Genre Pictures I

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West of Zanzibar

Film Review by Dean Duncan Jul 29, 2015

This is the second last of Lon Chaney and Tod Browning’s 10 film collaborations, which were spaced out between 1919 and 1929. They’re a wide ranging set of titles, but it seems people mostly remember the films for their fundamental contribution to the evolution of the horror genre. That’s right/true/very important. But it’s not as tidy as all that. Chaney was the screen’s first Hunchback of Notre Dame (but is that exactly a horror film?), and he was the first Phantom of the Opera, and he did play a vampire in the lost Browning film, London After Midnight. More specifically, I guess, he played a guy who disguised himself as a vampire in that film. Which makes it something of a faux horror film.

And The Unholy Three? Definitely doesn’t count. All this untidiness probably comes from Chaney’s famous facility with devising and applying make-up effects, and for the contortions that he put himself through in so many of his performances. Deformity! Which seems to be equal to horror. Which, in addition to being a key concept informing the classical horror films that came mostly out of Universal Studios in the first decade of sound—the monstrous = looking really different from normal people—definitely puts Chaney in this ballpark. Still, things aren’t exactly clear here.

If you grapple with a disability—or more pointedly, if “grapple” isn’t remotely the right word for a thing/set of things that you’ve always known, that you can navigate, and that do not remotely define you as a person, then you won’t be too happy about that old way of looking at things. On the other hand, the fact that times have changed doesn’t mean that we can’t or shouldn’t look at artifacts from past times on their own terms. In other words, you don’t get to ignore Birth of a Nation, or pretend that there aren’t true and real things in it.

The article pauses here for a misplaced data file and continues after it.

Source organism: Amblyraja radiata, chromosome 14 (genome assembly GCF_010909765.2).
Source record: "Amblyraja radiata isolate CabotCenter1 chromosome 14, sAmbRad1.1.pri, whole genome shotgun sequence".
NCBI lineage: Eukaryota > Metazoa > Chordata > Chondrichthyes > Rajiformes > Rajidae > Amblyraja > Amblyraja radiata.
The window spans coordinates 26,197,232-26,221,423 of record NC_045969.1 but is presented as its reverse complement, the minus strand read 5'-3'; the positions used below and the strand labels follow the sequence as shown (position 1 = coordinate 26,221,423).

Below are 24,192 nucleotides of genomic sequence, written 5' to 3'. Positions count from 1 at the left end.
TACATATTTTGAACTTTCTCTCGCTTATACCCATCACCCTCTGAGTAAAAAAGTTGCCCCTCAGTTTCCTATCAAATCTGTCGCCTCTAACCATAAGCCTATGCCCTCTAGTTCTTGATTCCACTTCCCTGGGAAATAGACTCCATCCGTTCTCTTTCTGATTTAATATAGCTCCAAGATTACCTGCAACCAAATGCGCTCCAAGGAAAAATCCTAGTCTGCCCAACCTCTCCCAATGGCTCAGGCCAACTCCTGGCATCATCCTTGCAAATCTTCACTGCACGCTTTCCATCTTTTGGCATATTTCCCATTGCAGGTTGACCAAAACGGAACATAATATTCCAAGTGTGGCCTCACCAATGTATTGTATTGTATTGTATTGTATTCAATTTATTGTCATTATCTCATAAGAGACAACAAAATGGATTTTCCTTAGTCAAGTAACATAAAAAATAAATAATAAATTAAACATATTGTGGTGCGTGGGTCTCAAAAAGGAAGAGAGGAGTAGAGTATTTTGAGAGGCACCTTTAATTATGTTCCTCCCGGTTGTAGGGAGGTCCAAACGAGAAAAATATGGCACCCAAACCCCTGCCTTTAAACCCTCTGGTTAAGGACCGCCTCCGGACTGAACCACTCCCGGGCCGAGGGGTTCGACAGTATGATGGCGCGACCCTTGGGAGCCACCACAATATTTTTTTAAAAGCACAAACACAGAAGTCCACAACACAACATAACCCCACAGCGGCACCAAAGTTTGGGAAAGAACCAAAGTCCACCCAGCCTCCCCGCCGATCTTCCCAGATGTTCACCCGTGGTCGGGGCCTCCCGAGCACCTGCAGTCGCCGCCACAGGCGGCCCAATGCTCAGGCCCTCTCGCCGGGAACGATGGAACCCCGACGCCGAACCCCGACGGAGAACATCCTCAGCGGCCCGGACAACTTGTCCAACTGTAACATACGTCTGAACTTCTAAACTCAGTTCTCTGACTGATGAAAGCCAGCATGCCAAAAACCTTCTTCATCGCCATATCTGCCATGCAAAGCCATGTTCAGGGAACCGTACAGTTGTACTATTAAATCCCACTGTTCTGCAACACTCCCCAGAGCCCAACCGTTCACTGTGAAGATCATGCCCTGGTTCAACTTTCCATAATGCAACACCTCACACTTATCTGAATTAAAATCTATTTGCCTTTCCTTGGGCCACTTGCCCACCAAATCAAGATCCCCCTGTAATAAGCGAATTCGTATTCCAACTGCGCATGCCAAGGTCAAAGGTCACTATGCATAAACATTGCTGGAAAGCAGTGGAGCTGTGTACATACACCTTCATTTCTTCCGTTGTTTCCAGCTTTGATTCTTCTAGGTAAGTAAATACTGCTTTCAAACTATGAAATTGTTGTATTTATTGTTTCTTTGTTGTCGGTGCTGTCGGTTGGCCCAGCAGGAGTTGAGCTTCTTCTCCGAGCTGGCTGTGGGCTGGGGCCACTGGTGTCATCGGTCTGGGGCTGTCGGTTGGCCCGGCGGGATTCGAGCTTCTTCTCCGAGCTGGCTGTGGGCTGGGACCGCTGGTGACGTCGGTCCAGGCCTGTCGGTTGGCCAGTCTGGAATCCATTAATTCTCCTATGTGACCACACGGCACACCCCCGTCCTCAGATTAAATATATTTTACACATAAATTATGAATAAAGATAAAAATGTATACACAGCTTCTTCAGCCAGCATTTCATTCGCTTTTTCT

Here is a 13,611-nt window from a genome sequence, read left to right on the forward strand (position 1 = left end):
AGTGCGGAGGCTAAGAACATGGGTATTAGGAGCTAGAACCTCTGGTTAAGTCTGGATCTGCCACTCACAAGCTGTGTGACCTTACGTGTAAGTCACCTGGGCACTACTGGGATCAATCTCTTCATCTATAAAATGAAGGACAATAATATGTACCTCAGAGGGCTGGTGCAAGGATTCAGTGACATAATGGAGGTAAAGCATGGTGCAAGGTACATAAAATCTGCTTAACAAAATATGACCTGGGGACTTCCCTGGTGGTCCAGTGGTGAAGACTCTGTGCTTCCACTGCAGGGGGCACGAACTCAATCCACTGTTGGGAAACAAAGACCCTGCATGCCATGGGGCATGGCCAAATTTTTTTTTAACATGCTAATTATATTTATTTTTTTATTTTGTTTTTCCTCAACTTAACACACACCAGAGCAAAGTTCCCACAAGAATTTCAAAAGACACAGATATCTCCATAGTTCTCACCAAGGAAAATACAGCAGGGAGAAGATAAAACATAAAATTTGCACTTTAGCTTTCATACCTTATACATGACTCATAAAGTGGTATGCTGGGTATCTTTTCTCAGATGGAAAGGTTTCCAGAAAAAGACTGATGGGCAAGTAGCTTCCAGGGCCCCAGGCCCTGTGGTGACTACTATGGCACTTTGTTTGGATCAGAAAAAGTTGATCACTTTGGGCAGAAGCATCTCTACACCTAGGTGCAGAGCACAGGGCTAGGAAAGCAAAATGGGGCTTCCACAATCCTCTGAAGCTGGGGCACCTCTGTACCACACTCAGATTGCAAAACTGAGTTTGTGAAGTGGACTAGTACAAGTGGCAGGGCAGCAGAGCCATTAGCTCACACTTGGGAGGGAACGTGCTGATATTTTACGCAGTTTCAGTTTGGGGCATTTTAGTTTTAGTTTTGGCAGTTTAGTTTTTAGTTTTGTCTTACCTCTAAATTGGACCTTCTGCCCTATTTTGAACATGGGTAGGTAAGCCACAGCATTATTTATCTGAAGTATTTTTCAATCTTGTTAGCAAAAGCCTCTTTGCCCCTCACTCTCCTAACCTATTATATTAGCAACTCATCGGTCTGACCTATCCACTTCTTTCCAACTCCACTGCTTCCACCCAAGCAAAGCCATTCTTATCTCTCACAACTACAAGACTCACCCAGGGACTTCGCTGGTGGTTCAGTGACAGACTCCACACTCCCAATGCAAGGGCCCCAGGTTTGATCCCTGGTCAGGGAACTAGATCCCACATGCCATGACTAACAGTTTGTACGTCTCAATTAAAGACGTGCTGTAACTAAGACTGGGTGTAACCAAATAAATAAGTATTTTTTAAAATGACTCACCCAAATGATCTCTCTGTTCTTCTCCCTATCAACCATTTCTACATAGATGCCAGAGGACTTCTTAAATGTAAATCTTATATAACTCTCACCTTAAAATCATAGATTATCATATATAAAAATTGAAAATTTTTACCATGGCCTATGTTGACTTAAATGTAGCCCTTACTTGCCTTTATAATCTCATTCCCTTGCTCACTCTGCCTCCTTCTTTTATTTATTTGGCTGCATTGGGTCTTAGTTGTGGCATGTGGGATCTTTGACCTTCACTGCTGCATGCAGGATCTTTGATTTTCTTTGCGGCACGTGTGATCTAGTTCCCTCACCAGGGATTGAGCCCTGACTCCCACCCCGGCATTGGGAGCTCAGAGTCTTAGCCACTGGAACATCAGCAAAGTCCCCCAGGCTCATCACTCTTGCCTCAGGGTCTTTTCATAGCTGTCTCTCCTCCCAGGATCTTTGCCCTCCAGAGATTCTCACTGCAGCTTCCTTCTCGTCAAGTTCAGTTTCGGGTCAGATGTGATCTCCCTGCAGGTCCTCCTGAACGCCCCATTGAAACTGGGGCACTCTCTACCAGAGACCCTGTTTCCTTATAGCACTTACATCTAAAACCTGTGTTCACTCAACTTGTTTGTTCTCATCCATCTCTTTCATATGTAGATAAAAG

Back to Chaney then, and to this film. We should still ask the question. Is West of Zanzibar a horror movie? Chaney does play a paralytic, and he does so with his customary authority and resourcefulness. Also, he’s a cuckold, so that’s gotta be unpleasant. And, in the same way that modern scholars have decided that Robert Schumann was almost certainly bipolar, his character seems to be something of a sociopath! Which brings up something interesting.

You know literature’s limited omniscient third person narrator? Who knows absolutely everything about just one person? Well, though you have to allow for the fact that books and films are way different, that’s sort of what’s going on in W. o’ Z. This vengeance mad more-or-less protagonist seems to have insinuated himself into and utterly infused this crazy plot, and all of the variously afflicted characters that inhabit it. To give a sense of how all this is operating, and its implications for the viewer and for movies generally, let me refer you to our discussion about Chaney/Browning’s The Unknown (, a film that is also, frankly, plain barking.

Is West of Zanzibar a horror movie? It certainly plays like a nightmare, compounded, full of bile and malice, and much of that seemingly directed at the poor, flinching audience members. Plays like a nightmare, and might well be experienced as one besides. Yikes! However, genre aside, you’ve got the great Lon Chaney here. Probably worth a look.